In praise of the principle

Side-lining the obvious media sensation of the fact that the accounts in question were located in Switzerland, we can only say that it is a singular act of political dishonesty that an MP does not declare the full assets in the parliamentary declarations.

Cartoon by Mark Scicluna
Cartoon by Mark Scicluna

In 1994, Nationalist MP Lino Gauci Borda resigned his parliamentary seat following allegations he had evaded tax by not declaring a foreign account – a clamorous story published by Alternattiva, the defunct newspaper run by Green Party Alternattiva Demokratika in the 1990s. There was general opprobrium against AD at the time, because the story hit hard at the political class at a time when such fabled keywords as ‘good governance’ were not yet part the electorate’s demands. Twenty years down the line, we learn of two former Nationalist MPs who at the very same time had overseas accounts they had not declared in their register of assets.

Side-lining the obvious media sensation of the fact that the accounts in question were located in Switzerland, where the recent Swissleaks scoop by Le Monde and the ICIJ has once again uncovered a world of ruthless tax evasion, we can only say that it is a singular act of political dishonesty that an MP does not declare the full assets in the parliamentary declarations.

From this objective starting-point, readers should understand the gravity of ministers and MPs who do not come clean on their financial affairs and tax status in the House of Representatives. It can only follow that both Michael Falzon and Ninu Zammit were aware of their own shortcomings at a time when their colleague had to resign from the House; but rested on the comfort of Swiss banking secrecy to see that their tax affairs remain their own business and not their constituents’.

So even if both former ministers repatriated their monies under a government amnesty (pragmatically launched by successive administrations to recoup lost tax revenues from undeclared cash flowing overseas), the Opposition leader’s bold stand to demand the suspension of these former MPs from the Nationalist Party is based on the morality, and ethicality of MPs acting transparently and declaring their full register of interests in the House of Representatives.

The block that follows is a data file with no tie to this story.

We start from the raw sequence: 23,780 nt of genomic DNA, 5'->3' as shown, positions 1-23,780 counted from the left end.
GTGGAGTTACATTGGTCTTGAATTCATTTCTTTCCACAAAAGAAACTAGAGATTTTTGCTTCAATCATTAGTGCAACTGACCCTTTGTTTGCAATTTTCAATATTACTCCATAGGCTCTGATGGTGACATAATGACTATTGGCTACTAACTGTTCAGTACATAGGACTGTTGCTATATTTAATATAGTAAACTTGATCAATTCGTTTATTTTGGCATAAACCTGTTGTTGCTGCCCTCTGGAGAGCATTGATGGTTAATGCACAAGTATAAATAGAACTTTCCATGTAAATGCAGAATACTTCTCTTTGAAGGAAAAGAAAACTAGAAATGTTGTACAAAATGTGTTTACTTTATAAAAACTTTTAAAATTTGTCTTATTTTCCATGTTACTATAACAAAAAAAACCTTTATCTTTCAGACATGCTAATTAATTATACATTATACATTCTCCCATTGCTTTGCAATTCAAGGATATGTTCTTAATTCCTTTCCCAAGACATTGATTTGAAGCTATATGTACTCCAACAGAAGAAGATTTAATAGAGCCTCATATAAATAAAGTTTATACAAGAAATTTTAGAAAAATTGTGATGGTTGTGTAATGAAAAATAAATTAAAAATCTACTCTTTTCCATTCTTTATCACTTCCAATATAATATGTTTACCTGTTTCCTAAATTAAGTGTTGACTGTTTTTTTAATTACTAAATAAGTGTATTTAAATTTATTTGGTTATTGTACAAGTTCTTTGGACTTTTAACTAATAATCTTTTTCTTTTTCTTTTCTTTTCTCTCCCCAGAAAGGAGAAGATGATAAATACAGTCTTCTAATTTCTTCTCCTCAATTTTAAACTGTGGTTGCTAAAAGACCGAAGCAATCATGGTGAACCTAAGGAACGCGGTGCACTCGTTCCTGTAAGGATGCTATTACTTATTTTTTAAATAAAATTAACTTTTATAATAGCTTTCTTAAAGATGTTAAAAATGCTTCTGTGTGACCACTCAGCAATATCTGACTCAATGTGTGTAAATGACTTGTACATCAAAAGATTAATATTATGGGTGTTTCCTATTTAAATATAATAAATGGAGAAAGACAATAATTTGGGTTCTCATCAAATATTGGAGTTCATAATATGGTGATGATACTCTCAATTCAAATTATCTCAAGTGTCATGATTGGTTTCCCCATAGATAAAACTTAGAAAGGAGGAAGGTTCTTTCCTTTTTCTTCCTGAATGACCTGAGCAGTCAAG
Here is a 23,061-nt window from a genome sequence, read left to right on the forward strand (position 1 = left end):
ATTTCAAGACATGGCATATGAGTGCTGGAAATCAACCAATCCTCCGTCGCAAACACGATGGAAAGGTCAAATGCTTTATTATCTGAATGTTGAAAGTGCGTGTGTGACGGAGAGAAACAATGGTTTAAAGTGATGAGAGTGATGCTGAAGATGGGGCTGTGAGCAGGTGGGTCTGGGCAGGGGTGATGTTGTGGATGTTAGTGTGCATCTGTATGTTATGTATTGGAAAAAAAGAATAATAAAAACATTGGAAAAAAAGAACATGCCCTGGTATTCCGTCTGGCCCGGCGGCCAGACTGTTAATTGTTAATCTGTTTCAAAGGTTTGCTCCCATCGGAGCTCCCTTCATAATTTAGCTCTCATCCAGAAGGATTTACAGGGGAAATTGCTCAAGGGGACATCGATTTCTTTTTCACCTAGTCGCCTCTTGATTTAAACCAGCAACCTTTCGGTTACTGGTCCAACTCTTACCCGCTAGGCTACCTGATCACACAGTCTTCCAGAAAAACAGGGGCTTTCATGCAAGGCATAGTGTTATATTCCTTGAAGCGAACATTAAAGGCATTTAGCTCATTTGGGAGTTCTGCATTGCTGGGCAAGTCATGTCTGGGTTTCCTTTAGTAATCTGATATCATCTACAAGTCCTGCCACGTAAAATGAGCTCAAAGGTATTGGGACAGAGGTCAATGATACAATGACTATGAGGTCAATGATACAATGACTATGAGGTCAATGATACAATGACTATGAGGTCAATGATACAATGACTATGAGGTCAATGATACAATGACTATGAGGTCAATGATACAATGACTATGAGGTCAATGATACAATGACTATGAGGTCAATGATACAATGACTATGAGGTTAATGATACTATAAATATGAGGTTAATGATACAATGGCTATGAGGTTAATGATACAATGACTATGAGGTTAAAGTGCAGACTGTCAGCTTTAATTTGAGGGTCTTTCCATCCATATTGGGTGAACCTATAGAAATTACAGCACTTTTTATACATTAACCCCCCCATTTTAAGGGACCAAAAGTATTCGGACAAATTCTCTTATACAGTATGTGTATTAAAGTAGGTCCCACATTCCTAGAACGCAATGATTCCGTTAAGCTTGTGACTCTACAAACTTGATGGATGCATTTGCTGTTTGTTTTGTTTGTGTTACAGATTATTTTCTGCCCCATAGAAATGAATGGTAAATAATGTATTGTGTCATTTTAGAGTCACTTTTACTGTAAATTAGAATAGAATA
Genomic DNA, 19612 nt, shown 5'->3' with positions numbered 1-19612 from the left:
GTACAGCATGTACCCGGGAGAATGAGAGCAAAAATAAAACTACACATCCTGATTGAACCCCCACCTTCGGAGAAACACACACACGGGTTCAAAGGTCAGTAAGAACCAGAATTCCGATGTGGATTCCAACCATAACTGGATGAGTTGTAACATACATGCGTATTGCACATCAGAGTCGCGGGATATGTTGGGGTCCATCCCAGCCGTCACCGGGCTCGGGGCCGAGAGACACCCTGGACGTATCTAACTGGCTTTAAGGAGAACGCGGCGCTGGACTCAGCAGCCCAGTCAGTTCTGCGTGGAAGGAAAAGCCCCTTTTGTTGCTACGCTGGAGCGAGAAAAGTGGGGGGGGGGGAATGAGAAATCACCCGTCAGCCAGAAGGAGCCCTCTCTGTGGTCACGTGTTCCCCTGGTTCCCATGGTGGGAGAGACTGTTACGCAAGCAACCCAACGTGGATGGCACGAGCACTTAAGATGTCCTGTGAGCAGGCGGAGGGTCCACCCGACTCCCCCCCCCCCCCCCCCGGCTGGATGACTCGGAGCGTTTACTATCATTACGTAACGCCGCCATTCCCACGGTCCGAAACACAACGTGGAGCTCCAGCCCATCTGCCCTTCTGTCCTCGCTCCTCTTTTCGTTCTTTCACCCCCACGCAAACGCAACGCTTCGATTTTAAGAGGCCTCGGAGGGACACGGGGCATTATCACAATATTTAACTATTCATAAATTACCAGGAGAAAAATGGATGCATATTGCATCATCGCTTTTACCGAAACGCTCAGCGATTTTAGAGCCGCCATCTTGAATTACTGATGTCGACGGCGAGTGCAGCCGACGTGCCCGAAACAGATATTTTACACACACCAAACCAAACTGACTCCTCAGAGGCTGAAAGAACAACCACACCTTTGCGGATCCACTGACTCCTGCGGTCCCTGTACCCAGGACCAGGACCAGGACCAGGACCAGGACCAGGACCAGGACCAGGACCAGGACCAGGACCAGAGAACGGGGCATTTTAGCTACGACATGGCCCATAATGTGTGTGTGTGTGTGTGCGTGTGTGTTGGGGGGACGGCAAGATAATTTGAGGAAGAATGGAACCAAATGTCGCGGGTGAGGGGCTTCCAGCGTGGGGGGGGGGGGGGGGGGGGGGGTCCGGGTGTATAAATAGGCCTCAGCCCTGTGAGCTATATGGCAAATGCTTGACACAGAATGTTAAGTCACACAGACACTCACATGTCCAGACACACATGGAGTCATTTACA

Perhaps without regard to the internal political fall-out – for loyalty in Maltese politics is often accorded a higher value than morality – Simon Busuttil has set an important standard in MPs’ behaviour, and one that follows on his previous efforts to set up a parliamentary committee on standards in political life.

So it is baffling as to why Busuttil feels uncomfortable with according the same kind of moral judgment to former ministers like Austin Gatt, who admitted during the 2013 general election campaign that he held a Swiss UBS account, previously undeclared, to the House of Representatives.

At the time, Busuttil was PN deputy leader and leading an election campaign that was already bogged down by the Nationalist administration’s falling popularity and the Trafigura/MOBC/Enemalta oil scandal. Perhaps such an audacious reaction could not be expected from a newly-elected deputy leader at such sensitive time.

Nor should Busuttil’s important stance this weekend be misrepresented as a reaction to the media sensation of Falzon’s admission to having not declared a Swiss bank account. If the Opposition leader wants his political and moral principle to withstand those critics, both internal and external, ready to pounce on every word of his, he should be ready to extend his chastisement to former MPs and ministers, like Austin Gatt, who did not declare their foreign bank accounts. To simply tarry at the prospect just because Gatt’s deed was not made news to him at the time of his leadership, does not wash.

If ‘location, location, location’ is the mantra of the real estate business, ‘perception, perception, perception’ must surely be that of politics. It was this same perception that dented the credibility of former ministers like Tonio Fenech when they failed to declare particular gifts that are specifically forbidden by the Code of Ethics.

The same should also go for Joseph Muscat, who during the general election in 2013 had laughed off Austin Gatt’s claims that he “forgot” to declare a Swiss bank account, adding that this had significantly dented his credibility. “A Swiss bank account is not something you just happen to forget… any politician, anywhere in the world, saying such a thing would be asked questions.”

We would expect the same questions are asked of his MPs and ministers whose declaration of assets raise questions over the scale of their wealth, arising out of a lack of measurable detail (as in the case of Gozo minister Anton Refalo) or unorthodox cash hordes (former minister Emanuel Mallia).

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